The current crisis is almost certain to intensify the antagonism between the Belarusian regime and the west, especially the EU, and to strengthen its ties to Moscow. Although Lukashenko has a track record of blowing hot and cold in his relations with Russia, his response to the threat posed by Tikhanovskaya and the opposition movement has left him with little choice of allies.

The big question that remains is whether the mastermind behind Lukashenko’s migrant gamble is really Vladimir Putin. There is no firm evidence that Russia is the puppet-master, although the tactic certainly bears many of the hallmarks of Putin’s: unconventional and often indirect but well targeted measures that are effective in provoking an exaggerated response.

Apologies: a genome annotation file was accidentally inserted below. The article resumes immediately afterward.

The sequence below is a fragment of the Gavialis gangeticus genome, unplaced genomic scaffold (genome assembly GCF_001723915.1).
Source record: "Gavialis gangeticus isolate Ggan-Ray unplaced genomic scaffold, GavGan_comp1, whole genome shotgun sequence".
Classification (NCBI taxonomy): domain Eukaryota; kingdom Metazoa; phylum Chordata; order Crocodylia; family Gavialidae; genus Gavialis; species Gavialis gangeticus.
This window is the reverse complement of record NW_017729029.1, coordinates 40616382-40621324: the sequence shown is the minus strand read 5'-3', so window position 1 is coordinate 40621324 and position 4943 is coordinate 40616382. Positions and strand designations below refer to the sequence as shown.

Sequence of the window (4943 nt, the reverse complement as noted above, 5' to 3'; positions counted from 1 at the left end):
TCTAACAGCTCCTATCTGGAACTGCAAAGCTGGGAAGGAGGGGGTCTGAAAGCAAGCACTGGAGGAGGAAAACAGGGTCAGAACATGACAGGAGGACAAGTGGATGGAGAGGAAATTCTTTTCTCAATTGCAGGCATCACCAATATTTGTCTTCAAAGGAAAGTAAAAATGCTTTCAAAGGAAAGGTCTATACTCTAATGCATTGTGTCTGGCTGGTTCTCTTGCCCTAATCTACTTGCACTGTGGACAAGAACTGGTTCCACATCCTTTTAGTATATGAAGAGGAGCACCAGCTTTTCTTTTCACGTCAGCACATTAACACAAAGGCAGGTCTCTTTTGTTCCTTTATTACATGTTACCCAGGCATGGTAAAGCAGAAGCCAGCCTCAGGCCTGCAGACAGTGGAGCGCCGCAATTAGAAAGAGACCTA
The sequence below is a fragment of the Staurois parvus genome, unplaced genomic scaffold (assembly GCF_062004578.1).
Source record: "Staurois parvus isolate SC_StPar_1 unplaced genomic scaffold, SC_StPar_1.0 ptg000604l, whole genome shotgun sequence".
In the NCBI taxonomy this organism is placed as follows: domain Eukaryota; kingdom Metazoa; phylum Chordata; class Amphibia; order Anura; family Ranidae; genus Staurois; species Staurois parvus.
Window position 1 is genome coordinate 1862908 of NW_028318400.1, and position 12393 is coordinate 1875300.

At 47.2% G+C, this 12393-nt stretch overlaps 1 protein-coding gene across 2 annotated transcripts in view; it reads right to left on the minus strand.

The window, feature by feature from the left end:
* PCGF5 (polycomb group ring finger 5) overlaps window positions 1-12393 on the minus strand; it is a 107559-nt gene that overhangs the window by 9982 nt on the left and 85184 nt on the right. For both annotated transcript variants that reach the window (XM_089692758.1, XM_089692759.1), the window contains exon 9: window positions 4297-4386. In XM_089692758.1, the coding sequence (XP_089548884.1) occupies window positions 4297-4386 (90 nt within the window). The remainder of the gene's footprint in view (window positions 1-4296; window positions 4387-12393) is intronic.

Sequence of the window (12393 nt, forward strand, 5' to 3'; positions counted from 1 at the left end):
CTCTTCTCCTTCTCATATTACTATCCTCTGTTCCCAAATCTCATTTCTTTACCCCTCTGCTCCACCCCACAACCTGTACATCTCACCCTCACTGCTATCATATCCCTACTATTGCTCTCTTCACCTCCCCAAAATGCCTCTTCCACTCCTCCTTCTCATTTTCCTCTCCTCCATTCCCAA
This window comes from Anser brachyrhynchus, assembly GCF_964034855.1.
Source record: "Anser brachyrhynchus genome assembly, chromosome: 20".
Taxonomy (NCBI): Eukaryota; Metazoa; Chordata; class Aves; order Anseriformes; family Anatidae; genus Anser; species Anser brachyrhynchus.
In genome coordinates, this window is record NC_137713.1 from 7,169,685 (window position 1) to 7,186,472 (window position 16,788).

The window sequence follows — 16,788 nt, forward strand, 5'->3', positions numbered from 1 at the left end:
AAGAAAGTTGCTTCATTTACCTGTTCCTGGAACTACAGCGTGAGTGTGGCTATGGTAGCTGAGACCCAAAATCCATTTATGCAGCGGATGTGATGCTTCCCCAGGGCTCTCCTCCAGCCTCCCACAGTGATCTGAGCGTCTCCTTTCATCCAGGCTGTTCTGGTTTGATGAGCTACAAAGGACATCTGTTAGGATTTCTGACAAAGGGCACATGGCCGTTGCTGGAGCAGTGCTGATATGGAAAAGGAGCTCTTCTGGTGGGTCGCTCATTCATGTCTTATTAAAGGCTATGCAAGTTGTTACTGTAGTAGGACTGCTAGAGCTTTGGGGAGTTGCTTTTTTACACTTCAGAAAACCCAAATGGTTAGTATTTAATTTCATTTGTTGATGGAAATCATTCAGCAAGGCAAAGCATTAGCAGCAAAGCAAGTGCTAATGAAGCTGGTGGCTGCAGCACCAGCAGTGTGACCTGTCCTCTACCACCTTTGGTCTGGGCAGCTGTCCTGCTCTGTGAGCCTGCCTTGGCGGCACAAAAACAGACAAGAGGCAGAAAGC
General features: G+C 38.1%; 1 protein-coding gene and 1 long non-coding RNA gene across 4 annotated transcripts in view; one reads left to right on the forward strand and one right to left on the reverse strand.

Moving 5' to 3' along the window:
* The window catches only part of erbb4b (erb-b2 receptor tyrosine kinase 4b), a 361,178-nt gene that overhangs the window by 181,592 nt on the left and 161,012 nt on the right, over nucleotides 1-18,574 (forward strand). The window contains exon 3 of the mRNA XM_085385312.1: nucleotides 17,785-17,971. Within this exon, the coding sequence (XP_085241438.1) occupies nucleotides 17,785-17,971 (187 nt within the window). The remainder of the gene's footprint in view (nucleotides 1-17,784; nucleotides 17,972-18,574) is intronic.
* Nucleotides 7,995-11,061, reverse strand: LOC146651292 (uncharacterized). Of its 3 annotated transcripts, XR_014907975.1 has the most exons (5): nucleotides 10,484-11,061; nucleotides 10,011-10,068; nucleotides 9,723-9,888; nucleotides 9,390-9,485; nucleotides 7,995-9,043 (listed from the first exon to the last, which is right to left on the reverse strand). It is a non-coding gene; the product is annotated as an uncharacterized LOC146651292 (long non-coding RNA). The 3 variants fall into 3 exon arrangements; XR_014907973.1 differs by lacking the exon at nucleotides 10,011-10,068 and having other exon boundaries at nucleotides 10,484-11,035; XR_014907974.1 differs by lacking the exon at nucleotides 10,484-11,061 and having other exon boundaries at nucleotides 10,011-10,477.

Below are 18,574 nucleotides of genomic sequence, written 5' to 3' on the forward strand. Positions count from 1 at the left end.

So far, Putin has shown no signs of intervening to restrain Lukashenko and bring an end to the current crisis. Disruption and confusion on Europe’s borders along with ethical and legal questions raised about the EU’s response to a humanitarian crisis on its doorstep all help to advance Putin’s broader agenda: to take advantage of opportunities to divide, demoralise and distract his opponents in the west.

The Conversation

Jennifer Mathers does not work for, consult, own shares in or receive funding from any company or organisation that would benefit from this article, and has disclosed no relevant affiliations beyond their academic appointment.